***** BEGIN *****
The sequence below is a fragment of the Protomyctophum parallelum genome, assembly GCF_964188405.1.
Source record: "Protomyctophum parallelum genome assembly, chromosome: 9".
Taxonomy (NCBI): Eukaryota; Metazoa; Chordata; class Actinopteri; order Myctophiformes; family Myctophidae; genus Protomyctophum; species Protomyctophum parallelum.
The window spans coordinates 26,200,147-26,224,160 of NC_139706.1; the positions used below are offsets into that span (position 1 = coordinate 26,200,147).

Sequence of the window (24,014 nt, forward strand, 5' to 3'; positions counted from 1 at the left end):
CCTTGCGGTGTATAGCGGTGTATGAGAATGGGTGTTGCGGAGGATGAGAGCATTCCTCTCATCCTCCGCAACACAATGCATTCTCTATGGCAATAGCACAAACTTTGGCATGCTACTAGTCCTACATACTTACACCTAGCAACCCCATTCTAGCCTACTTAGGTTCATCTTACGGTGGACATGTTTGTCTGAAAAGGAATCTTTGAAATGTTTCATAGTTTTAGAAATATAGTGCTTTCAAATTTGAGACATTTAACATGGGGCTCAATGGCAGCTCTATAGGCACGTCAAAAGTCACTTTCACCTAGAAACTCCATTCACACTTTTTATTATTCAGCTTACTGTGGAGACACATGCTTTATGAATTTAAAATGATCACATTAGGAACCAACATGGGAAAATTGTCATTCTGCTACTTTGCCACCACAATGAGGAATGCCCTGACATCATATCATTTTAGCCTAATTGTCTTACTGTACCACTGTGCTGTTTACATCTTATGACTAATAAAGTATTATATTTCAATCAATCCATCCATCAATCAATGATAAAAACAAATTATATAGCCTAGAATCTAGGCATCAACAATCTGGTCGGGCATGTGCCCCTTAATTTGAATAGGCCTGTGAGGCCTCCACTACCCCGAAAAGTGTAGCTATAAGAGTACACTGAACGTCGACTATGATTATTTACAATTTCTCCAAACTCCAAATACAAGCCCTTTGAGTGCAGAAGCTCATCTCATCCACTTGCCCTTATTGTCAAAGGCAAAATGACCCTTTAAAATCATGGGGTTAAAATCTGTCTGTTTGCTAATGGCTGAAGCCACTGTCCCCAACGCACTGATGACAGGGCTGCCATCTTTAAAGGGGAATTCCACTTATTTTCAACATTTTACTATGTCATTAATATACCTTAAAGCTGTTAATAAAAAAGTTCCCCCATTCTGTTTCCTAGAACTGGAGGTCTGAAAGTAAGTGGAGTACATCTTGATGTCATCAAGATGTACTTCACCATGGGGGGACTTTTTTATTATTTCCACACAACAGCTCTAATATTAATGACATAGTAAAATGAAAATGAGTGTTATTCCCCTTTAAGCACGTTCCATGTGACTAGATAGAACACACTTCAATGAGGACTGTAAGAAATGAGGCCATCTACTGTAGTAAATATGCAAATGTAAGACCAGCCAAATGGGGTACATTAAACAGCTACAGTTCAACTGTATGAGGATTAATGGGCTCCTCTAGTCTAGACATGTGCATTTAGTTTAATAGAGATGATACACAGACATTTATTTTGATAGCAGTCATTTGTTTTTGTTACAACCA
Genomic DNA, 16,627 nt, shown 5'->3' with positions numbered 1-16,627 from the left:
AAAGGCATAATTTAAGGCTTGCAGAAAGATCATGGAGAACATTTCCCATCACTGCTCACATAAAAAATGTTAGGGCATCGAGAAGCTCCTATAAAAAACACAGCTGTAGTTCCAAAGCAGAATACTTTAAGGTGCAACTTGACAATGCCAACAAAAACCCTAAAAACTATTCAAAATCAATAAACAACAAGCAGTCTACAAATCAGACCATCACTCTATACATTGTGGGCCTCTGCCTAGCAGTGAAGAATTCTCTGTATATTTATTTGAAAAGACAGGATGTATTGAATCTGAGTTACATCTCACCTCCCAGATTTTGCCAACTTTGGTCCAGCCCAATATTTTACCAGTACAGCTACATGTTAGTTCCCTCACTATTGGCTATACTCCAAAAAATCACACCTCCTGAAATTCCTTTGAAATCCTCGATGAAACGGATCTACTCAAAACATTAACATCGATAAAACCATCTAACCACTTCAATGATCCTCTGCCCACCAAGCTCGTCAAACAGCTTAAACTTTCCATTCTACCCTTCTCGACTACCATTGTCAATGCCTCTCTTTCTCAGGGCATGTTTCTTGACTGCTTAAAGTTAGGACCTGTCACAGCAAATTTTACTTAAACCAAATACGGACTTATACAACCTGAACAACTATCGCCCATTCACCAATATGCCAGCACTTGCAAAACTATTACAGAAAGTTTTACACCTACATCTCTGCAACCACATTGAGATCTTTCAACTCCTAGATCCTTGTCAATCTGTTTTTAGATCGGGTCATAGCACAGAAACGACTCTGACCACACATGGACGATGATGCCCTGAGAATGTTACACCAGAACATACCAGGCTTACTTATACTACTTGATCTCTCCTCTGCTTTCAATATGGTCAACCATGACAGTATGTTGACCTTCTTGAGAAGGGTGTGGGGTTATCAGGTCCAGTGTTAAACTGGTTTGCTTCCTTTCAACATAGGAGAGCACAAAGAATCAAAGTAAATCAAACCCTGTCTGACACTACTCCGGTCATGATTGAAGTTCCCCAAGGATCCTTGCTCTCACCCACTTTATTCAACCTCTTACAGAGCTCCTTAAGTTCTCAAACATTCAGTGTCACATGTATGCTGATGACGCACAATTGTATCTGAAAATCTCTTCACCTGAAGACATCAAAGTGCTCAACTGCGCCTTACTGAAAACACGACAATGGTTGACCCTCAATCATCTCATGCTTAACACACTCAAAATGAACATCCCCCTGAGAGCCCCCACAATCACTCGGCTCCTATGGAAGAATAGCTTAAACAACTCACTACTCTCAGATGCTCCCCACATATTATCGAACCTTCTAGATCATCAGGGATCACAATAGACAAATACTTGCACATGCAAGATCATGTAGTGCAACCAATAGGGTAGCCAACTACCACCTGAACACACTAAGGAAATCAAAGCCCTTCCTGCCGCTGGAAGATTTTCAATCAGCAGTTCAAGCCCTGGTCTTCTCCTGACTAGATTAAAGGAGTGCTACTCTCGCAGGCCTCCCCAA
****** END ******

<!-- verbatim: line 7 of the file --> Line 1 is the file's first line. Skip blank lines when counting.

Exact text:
Genomic DNA, 16,627 nt, shown 5'->3' with positions numbered 1-16,627 from the left: